Dementia and hearing loss, what’s the connection? Brain health and hearing loss have a connection which medical science is beginning to comprehend. It was discovered that even minor untreated hearing impairment raises your risk of developing cognitive decline.
These two seemingly unrelated health disorders could have a pathological connection. So, how does loss of hearing put you in danger of dementia and how can a hearing test help combat it?
Dementia, what is it?
The Mayo Clinic says that dementia is a cluster of symptoms that change memory, alter the ability to think concisely, and reduce socialization skills. Individuals tend to think of Alzheimer’s disease when they hear dementia most likely because it is a common form. Around five million people in the US are impacted by this progressive kind of dementia. These days, medical science has a comprehensive understanding of how ear health alters the risk of dementias like Alzheimer’s disease.
How hearing works
When it comes to good hearing, every part of the intricate ear component matters. As waves of sound vibration travel towards the inner ear, they get amplified. Electrical signals are transmitted to the brain for decoding by tiny little hairs in the inner ear that shake in response to waves of sound.
Over the years these little hairs can become irreversibly damaged from exposure to loud noise. Comprehension of sound becomes a lot harder due to the reduction of electrical signals to the brain.
Research suggests that this slow loss of hearing isn’t just an irrelevant part of aging. Whether the signals are unclear and jumbled, the brain will try to decipher them anyway. That effort puts stress on the organ, making the individual struggling to hear more vulnerable to developing cognitive decline.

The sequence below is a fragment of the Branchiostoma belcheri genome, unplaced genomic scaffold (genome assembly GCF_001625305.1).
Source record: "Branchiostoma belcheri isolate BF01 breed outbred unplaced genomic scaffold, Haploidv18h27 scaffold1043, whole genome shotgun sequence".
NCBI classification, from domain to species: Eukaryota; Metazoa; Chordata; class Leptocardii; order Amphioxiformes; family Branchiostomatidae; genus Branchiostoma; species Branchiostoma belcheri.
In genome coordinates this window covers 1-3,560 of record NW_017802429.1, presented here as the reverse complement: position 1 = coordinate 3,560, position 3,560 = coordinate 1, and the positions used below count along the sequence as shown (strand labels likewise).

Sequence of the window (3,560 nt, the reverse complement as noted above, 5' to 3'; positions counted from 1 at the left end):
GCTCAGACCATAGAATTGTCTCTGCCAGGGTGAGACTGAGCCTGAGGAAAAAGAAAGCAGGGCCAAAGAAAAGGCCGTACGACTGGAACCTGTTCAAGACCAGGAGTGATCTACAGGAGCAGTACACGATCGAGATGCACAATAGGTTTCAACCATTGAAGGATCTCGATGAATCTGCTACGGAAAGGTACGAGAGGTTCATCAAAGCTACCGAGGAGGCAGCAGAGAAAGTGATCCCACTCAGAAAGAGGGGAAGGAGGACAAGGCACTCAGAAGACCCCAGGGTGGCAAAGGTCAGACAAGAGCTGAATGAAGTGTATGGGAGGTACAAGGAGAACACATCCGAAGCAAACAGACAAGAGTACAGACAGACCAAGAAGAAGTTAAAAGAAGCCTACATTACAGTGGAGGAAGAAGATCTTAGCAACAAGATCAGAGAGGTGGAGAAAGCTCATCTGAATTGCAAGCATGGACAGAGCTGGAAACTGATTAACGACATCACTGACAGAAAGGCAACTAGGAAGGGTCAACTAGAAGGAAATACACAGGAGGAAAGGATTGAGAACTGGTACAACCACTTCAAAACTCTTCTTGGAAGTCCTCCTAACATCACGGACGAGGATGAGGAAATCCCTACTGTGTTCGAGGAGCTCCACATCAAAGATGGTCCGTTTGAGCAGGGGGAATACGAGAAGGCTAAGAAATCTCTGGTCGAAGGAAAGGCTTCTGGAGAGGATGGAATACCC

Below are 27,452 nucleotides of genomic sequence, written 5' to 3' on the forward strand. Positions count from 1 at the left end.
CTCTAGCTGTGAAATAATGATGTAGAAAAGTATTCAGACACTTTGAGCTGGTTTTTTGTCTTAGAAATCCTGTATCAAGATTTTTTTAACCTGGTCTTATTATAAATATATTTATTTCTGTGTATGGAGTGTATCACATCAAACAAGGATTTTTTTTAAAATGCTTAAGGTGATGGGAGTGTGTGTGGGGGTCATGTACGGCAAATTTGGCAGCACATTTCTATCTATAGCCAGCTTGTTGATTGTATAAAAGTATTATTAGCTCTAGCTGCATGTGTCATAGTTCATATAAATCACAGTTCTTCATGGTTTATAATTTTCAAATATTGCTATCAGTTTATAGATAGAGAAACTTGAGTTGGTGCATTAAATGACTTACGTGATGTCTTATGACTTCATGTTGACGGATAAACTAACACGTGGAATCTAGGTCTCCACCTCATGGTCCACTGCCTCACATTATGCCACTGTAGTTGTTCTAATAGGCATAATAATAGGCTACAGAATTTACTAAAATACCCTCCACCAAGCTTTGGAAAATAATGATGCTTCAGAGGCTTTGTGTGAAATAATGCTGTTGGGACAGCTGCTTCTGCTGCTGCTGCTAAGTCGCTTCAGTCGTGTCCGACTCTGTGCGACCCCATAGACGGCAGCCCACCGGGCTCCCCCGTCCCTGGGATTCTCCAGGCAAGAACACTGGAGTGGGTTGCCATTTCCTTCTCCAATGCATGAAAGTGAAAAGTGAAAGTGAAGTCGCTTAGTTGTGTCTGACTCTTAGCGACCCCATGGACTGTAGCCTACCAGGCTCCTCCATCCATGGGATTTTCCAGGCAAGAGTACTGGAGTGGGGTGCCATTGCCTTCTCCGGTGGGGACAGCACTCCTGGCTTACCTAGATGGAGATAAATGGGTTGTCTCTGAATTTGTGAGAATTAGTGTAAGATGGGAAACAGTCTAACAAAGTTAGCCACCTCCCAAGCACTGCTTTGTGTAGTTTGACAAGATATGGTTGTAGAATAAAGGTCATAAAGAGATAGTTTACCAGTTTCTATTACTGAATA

Loss of hearing is a risk factor for lots of diseases that result in:
- Trouble learning new skills
- Memory impairment
- Reduction in alertness
- Weak overall health
The likelihood of developing dementia can increase depending on the degree of your hearing loss, also. Even minor hearing loss can double the danger of cognitive decline. Hearing loss that is more severe will raise the risk by three times and very severe untreated hearing loss can put you at up to a five times greater risk. A study conducted by Johns Hopkins University monitored the cognitive skills of over 2,000 older adults over a six-year period. Cognitive and memory problems are 24 percent more likely in people who have hearing loss extreme enough to disrupt conversation, according to this study.
Why a hearing test matters
Not everyone appreciates how even slight hearing loss affects their general health. Most individuals don’t even know they have hearing loss because it develops so gradually. The human brain is good at adjusting as hearing declines, so it is less noticeable.
Scheduling regular thorough assessments gives you and your hearing specialist the ability to effectively assess hearing health and track any decline as it takes place.
Using hearing aids to reduce the danger
Scientists currently think that the link between dementia and hearing loss is largely based on the brain strain that hearing loss produces. Based on that one fact, you might conclude that hearing aids reduce that risk. A hearing assistance device boosts sound while filtering out background noise that interferes with your hearing and alleviates the stress on your brain. With a hearing aid, the brain won’t work as hard to comprehend the audio messages it’s receiving.
There’s no rule that says individuals who have normal hearing won’t develop dementia. What science believes is that hearing loss quickens the decline in the brain, raising the chances of cognitive problems. The key to decreasing that risk is routine hearing exams to diagnose and treat gradual hearing loss before it can have an affect on brain health.
Call us today to schedule an appointment for a hearing test if you’re concerned that you may be dealing with hearing loss.